We demonstrate a novel approach for rapid, selective, and sensitive detection of heavy metals using a solid-phase bioactive lab-on-paper sensor that is inkjet printed with sol-gel entrapped reagents to allow colorimetric visualization of the enzymatic activity of β-galactosidase (B-GAL). The bioactive paper assay is able to detect a range of heavy metals, either alone or as mixtures, in as little as 10 min, with detection limits as follows: Hg(II) = 0.001 ppm; Ag(I) = 0.002 ppm, Cu(II) = 0.020 ppm; Cd(II) = 0.020 ppm; Pb(II) = 0.140 ppm; Cr(VI) = 0.150 ppm; Ni(II) = 0.230 ppm. The paper-based assay was immune to interferences from nontoxic metal ions such as Na(+) or K(+), could be used to detect heavy metals that were spiked into tap water or lake water, and provided quantitative data that was in agreement with values obtained by atomic absorption. With the incorporation of standard chromogenic metal sensing reagents into a multiplexed bioactive paper sensor, it was possible to identify specific metals in mixtures, albeit with much lower detection limits than were obtained with the enzymatic assay. The paper-based sensor should be valuable for rapid, on-site screening of trace levels of heavy metals in resource limited areas and developing countries.
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              A spectrophotometric method for the determination of zinc, copper, and cobalt ions in metalloproteins using Zincon.

              Zincon (2-carboxy-2'-hydroxy-5'-sulfoformazylbenzene) has long been known as an excellent colorimetric reagent for the detection of zinc and copper ions in aqueous solution. To extend the chelator's versatility to the quantification of metal ions in metalloproteins, the spectral properties of Zincon and its complexes with Zn(2+), Cu(2+), and Co(2+) were investigated in the presence of guanidine hydrochloride and urea, two common denaturants used to labilize metal ions in proteins. These studies revealed the detection of metals to be generally more sensitive with urea. In addition, pH profiles recorded for these metals indicated the optimal pH for complex formation and stability to be 9.0. As a consequence, an optimized method that allows the facile determination of Zn(2+), Cu(2+), and Co(2+) with detection limits in the high nanomolar range is presented. Furthermore, a simple two-step procedure for the quantification of both Zn(2+) and Cu(2+) within the same sample is described. Using the prototypical Cu(2+)/Zn(2+)-protein superoxide dismutase as an example, the effectiveness of this method of dual metal quantification in metalloproteins is demonstrated. Thus, the spectrophotometric determination of metal ions with Zincon can be exploited as a rapid and inexpensive means of assessing the metal contents of zinc-, copper-, cobalt-, and zinc/copper-containing proteins. Copyright (c) 2009 Elsevier Inc. All rights reserved.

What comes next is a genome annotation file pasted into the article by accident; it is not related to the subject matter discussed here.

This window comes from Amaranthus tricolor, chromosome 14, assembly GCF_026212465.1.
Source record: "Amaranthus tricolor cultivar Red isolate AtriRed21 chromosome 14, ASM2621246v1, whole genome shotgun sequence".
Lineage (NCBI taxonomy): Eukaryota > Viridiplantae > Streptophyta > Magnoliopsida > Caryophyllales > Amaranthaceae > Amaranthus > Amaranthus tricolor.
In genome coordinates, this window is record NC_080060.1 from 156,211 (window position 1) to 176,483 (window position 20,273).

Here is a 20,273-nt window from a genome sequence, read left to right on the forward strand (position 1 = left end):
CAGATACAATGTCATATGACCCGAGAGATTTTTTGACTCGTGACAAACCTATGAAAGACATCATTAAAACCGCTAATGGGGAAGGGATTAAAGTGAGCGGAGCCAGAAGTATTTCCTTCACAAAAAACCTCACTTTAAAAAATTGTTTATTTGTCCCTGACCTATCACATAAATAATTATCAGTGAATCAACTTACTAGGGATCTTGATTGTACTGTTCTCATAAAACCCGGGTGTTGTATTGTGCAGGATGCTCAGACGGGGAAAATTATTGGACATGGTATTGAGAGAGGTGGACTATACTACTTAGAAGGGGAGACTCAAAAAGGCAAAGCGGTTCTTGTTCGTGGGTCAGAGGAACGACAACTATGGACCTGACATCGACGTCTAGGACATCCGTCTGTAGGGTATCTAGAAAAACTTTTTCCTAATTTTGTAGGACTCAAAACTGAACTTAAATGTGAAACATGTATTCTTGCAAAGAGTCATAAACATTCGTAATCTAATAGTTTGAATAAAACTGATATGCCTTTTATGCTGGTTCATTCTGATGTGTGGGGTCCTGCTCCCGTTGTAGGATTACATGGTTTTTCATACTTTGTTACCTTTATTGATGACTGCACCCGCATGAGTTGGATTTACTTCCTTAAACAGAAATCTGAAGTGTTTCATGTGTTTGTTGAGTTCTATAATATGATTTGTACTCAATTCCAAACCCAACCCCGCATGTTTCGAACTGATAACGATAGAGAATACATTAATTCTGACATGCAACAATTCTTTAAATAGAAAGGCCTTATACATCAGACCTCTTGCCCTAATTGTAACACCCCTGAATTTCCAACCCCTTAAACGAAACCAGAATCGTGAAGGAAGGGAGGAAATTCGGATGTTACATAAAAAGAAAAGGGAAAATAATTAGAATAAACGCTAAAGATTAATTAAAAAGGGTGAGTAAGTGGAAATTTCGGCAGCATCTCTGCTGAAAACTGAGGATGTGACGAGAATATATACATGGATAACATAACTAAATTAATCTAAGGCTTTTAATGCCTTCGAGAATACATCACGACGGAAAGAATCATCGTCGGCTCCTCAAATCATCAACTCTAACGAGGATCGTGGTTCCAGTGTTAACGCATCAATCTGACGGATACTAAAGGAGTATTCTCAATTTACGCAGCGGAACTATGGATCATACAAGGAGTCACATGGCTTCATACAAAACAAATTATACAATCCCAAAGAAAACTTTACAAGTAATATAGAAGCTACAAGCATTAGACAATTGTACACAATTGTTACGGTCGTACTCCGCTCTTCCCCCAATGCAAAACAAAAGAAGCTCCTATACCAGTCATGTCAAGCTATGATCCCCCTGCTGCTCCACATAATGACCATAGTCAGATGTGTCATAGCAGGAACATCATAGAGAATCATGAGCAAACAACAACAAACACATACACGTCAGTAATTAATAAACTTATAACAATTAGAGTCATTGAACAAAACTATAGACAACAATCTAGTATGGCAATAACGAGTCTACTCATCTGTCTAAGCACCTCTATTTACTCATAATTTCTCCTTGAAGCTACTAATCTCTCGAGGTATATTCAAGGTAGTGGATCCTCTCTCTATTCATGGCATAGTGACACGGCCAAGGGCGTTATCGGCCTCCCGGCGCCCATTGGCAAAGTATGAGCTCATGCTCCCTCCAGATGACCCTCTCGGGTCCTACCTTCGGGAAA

Author and article information

                Int J Anal Chem
                Int J Anal Chem
                International Journal of Analytical Chemistry
                4 November 2023
                : 2023
                : 5001869
                1Department of Chemistry, Faculty of Science, King Abdulaziz University, P.O. Box 80203, Jeddah 21589, Saudi Arabia
                2Department of Chemistry, College of Science, University of Jeddah, Jeddah, Saudi Arabia
                3Department of Basic Sciences, ta Higher Institute for Engineering and Technology, Mansoura 35111, Egypt
                4Center of Excellence in Environmental Studies, King Abdulaziz University, P.O. Box 80216, Jeddah 21589, Saudi Arabia
                Author notes

                Academic Editor: Daipayan Roy

                Author information
                Copyright © 2023 Hassan Alwael et al.

                This is an open access article distributed under the Creative Commons Attribution License, which permits unrestricted use, distribution, and reproduction in any medium, provided the original work is properly cited.

                : 8 May 2023
                : 11 July 2023
                : 20 September 2023
                Funded by: Saudi Basic Industries Corporation
                Funded by: King Abdulaziz University
                Award ID: S-31-247-1440
                Research Article

                Analytical chemistry
                Analytical chemistry